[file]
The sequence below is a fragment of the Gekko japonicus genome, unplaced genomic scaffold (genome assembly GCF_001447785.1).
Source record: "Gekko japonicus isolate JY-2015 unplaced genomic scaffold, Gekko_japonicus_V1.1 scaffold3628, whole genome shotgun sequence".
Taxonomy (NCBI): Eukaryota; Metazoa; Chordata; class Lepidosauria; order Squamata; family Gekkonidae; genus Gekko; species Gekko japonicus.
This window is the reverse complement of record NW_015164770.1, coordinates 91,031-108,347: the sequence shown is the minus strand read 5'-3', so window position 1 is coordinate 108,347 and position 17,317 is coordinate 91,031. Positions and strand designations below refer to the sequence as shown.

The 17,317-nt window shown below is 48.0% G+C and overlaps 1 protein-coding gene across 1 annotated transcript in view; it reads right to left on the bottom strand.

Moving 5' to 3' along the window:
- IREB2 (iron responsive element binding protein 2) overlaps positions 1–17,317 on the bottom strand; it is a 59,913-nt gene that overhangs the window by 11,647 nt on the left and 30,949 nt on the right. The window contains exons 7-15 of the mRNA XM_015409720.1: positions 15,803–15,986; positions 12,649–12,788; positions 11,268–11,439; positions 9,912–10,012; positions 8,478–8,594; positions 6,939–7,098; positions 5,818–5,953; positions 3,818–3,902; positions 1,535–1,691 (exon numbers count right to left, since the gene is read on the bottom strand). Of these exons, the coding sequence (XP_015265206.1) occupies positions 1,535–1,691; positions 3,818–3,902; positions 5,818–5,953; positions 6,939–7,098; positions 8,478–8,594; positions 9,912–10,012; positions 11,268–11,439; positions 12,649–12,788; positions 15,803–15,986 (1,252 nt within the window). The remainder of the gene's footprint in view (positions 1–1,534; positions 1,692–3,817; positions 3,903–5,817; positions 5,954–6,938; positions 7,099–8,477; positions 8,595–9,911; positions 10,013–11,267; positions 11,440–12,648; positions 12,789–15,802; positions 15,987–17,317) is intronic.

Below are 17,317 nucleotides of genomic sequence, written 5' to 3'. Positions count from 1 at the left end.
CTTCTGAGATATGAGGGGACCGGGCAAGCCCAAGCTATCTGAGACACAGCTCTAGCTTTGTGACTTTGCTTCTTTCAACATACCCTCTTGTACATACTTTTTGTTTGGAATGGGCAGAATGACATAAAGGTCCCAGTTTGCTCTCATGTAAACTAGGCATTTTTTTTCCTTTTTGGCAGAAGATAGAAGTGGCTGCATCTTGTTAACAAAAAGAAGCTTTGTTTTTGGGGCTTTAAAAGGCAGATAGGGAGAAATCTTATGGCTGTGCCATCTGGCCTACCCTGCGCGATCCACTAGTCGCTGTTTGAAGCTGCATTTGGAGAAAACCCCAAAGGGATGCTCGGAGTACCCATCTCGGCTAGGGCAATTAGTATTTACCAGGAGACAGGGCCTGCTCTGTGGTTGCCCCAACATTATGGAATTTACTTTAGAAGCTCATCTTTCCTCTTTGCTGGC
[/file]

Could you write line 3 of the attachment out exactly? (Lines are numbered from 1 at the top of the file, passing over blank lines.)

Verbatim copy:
Taxonomy (NCBI): Eukaryota; Metazoa; Chordata; class Lepidosauria; order Squamata; family Gekkonidae; genus Gekko; species Gekko japonicus.